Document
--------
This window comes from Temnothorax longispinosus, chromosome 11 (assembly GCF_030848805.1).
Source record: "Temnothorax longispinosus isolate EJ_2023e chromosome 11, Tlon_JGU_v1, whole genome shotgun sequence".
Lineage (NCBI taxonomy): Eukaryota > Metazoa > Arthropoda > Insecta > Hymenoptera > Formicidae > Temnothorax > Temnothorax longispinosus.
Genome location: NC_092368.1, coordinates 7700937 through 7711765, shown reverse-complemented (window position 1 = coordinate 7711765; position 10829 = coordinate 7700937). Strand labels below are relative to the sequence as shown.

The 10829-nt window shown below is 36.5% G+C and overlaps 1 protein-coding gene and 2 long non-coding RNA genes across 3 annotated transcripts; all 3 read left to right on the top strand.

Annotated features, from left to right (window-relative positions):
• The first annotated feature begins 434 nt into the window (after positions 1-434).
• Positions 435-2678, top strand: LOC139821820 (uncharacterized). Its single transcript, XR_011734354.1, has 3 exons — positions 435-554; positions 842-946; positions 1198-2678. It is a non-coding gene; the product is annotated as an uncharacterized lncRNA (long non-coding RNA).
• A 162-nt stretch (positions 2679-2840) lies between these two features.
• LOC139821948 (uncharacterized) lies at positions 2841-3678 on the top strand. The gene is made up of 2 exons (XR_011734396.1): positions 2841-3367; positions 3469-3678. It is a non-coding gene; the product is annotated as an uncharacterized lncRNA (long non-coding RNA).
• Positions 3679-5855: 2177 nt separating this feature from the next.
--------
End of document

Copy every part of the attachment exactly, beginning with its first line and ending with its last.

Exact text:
This window comes from Temnothorax longispinosus, chromosome 11 (assembly GCF_030848805.1).
Source record: "Temnothorax longispinosus isolate EJ_2023e chromosome 11, Tlon_JGU_v1, whole genome shotgun sequence".
Lineage (NCBI taxonomy): Eukaryota > Metazoa > Arthropoda > Insecta > Hymenoptera > Formicidae > Temnothorax > Temnothorax longispinosus.
Genome location: NC_092368.1, coordinates 7700937 through 7711765, shown reverse-complemented (window position 1 = coordinate 7711765; position 10829 = coordinate 7700937). Strand labels below are relative to the sequence as shown.

The 10829-nt window shown below is 36.5% G+C and overlaps 1 protein-coding gene and 2 long non-coding RNA genes across 3 annotated transcripts; all 3 read left to right on the top strand.

Annotated features, from left to right (window-relative positions):
• The first annotated feature begins 434 nt into the window (after positions 1-434).
• Positions 435-2678, top strand: LOC139821820 (uncharacterized). Its single transcript, XR_011734354.1, has 3 exons — positions 435-554; positions 842-946; positions 1198-2678. It is a non-coding gene; the product is annotated as an uncharacterized lncRNA (long non-coding RNA).
• A 162-nt stretch (positions 2679-2840) lies between these two features.
• LOC139821948 (uncharacterized) lies at positions 2841-3678 on the top strand. The gene is made up of 2 exons (XR_011734396.1): positions 2841-3367; positions 3469-3678. It is a non-coding gene; the product is annotated as an uncharacterized lncRNA (long non-coding RNA).
• Positions 3679-5855: 2177 nt separating this feature from the next.